Theatre Review: 'Betrayal'
- Eric Bartels
- Portland Tribune - Features
Weekend!Arts: Nice words from Pinter, but no lesson
In real life, the venerated English playwright Harold Pinter left his wife of many years for a woman with whom he'd had an affair. The new relationship proved durable, while Pinter's former wife drank herself to death.
There is a temptation to look for insights into that story while watching the playwright's 1978 drama, 'Betrayal,' which opened at Imago Theatre last weekend. But the search is not especially fruitful.
The play gives us Emma, who for years cheated on her husband, Donald, with his best friend, Jerry. Pinter illustrates this scenario via a chronology that presents the beginning, the height and the end of the affair in reverse.
We learn in the opening scene that the affair is now over, and that Emma (Maureen Porter) may in fact be involved with another of her husband's associates. She says Donald (Todd Van Voris) has been cheating on her for years, too, although this never comes into play.
The more interesting questions revolve around if and what Donald knew and when, as well as when Jerry (Peter Campbell) knew that Donald knew, and how all of it affects the relationship between the two men.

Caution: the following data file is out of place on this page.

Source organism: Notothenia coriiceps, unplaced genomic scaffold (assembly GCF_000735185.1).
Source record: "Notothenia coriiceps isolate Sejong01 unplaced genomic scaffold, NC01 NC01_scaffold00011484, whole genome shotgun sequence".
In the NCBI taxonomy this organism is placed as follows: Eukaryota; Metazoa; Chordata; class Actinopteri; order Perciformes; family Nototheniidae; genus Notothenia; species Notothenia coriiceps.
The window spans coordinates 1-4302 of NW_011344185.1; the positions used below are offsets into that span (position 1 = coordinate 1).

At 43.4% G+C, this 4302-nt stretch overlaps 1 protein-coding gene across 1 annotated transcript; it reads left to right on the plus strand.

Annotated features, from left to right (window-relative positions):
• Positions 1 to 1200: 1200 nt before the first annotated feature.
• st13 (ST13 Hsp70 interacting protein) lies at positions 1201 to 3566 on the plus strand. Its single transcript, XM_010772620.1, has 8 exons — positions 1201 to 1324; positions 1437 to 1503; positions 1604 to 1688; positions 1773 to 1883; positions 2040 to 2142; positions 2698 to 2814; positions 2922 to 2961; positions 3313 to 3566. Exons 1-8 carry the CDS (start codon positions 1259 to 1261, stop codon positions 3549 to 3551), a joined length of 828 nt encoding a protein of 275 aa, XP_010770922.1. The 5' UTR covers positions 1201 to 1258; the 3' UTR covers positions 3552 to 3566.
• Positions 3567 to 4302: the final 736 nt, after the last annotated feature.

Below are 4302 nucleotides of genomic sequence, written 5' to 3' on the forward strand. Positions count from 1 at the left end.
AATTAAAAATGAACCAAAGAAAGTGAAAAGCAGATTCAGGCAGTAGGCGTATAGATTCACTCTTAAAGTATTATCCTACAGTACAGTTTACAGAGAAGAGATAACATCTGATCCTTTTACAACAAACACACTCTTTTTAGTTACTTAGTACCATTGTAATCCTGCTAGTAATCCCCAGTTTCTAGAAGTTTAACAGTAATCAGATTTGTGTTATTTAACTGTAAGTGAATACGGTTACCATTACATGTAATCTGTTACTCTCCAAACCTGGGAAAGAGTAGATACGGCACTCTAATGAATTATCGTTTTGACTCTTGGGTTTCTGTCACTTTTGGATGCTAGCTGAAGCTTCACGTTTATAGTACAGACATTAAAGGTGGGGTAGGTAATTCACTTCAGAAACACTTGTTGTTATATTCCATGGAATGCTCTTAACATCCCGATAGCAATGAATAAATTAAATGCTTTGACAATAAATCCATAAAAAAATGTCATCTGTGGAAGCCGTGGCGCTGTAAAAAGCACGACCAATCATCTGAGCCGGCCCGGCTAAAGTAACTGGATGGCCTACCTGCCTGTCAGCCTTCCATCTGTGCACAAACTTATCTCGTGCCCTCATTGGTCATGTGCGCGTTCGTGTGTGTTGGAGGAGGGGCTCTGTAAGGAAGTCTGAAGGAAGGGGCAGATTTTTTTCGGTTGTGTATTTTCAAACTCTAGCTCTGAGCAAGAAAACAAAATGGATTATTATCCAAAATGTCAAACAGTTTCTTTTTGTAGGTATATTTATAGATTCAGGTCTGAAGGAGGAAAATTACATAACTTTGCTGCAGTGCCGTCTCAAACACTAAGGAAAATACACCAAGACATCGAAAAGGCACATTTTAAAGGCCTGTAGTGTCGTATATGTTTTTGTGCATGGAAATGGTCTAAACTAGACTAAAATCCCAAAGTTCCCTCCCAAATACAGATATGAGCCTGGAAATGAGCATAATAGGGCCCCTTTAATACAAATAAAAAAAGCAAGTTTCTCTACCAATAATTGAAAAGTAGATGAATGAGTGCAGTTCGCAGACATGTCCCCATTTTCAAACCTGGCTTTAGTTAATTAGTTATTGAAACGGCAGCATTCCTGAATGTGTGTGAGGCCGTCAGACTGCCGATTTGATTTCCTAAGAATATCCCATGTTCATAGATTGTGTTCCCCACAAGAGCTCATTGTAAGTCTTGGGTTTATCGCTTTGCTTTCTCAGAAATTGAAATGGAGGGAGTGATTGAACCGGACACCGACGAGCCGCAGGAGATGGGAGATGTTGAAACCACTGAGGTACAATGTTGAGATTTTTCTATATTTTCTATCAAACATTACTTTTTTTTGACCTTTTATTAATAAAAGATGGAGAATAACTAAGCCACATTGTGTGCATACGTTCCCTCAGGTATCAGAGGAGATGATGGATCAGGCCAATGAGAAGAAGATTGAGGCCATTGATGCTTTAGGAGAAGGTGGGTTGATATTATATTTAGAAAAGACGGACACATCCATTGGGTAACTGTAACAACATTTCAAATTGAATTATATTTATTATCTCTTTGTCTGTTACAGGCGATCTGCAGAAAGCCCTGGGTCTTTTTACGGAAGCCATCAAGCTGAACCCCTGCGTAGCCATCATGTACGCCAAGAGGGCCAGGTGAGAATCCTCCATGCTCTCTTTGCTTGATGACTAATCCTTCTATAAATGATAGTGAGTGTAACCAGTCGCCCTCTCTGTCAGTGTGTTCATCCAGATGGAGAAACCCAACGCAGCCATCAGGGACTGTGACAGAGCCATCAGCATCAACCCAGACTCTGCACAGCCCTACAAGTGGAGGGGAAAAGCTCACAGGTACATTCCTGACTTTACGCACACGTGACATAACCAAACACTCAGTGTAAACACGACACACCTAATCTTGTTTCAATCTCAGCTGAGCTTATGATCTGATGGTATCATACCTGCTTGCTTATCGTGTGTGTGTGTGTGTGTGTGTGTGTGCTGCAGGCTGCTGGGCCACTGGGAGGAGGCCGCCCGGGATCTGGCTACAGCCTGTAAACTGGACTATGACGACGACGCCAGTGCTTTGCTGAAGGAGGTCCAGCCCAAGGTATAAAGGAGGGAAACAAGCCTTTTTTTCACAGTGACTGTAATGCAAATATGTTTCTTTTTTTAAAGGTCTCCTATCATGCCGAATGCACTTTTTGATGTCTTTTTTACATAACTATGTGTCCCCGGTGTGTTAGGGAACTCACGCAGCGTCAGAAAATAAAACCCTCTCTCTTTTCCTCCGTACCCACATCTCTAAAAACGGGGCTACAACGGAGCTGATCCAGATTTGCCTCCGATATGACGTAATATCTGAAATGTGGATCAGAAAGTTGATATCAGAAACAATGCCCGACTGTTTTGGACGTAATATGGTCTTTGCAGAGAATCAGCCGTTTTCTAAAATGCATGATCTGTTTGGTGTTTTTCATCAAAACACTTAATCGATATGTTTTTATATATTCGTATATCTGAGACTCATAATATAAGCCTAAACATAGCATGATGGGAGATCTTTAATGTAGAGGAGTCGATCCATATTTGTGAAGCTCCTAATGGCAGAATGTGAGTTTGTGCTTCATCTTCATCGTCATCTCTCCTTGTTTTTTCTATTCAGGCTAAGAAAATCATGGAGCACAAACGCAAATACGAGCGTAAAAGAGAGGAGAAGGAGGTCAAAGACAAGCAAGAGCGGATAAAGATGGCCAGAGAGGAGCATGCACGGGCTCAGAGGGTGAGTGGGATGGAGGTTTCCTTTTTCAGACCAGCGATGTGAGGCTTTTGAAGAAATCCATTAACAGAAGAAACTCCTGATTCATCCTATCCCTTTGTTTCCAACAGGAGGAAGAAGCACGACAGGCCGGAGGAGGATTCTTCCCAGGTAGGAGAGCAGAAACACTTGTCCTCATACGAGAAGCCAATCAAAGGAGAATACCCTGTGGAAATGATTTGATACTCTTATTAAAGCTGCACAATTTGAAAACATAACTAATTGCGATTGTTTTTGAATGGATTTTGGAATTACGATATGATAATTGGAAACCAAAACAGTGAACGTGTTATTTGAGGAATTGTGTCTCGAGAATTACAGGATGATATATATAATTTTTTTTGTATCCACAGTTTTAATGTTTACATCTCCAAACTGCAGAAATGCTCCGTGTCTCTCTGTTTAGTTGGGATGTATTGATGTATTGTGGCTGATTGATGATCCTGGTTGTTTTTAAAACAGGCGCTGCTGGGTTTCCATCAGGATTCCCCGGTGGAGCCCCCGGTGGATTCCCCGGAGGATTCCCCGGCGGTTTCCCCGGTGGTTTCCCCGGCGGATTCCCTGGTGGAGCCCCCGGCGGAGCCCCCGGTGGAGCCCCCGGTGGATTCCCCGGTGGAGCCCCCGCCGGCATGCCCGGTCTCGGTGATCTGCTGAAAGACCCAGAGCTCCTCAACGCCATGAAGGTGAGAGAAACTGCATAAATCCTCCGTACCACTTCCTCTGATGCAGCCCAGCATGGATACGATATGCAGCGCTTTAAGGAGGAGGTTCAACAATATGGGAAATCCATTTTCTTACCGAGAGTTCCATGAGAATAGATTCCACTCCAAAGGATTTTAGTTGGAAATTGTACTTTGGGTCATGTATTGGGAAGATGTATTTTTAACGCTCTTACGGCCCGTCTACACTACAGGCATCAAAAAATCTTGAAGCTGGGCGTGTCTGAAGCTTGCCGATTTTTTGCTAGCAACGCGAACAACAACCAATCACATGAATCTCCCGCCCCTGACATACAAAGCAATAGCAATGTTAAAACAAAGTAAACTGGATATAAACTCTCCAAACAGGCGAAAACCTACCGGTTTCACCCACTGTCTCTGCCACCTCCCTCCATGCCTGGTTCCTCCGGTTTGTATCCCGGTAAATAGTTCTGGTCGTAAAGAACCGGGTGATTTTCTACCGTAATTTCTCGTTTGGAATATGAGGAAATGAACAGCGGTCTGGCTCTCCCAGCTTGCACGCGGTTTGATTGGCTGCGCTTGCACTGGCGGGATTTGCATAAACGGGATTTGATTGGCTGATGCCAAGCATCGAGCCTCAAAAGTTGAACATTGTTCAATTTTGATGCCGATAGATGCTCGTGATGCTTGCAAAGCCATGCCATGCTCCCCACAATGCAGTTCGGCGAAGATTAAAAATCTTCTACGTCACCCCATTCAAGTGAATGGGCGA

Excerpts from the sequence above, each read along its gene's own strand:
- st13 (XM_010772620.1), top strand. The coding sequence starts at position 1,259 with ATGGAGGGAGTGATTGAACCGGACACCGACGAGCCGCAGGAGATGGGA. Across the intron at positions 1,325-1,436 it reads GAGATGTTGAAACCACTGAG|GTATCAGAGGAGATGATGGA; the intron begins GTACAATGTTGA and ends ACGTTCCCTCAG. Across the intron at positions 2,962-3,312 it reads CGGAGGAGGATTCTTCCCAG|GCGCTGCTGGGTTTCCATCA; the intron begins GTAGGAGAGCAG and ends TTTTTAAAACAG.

Imago's production is knife-sharp. Director Jerry Mouawad and his team give the actors stark, well-lit spaces to work in, and they do what is asked of them with both icy precision and élan.
Unfortunately, none of it has any particular emotional impact, and the playwright's intention becomes a nagging question early on.
No attempt is made to indicate what is missing from Emma's life that she would go looking for a cure elsewhere. Nor is it clear why she finds the rather twee Jerry so irresistible.
After learning of the double betrayal, Donald, a book publisher, drinks too much and loudly announces his hatred for modern prose. He goes on to theorize that Jerry and Emma, on the other hand, love the stuff.
Then, in the play's final scene, we see that Jerry's initial seduction of Emma hinged on a tipsy but somewhat poetic declaration of his love at a party, which seems to render her defenseless.
That's it? That's the big revelation? That a woman can be captured with a few well-arranged words?
What's left out is any explanation of how a man could bring himself to steal from his best friend that which he prizes most, and hide the fact while looking him in the eye.
The 1983 film version of 'Betrayal' is generally regarded as a somewhat better than average drama made to shine by its actors, including Jeremy Irons and Ben Kingsley. Same goes here.
Maybe Pinter's point was not to offer anything particularly insightful. In any case, you leave the play feeling slightly dirty about what you've seen and knowing roughly as much about infidelity as when you arrived: Cheating? Not good. Betraying a spouse and a friend at the same time? Even worse.
- Eric Bartels
8 p.m. FRIDAY, 2 p.m. and 8 p.m. SATURDAY, 7 p.m. SUNDAY, 7:30 p.m. Thursday, through Oct. 15, Imago Theatre, 17 S.E. Eighth Ave., 503-231-9581, $16-$26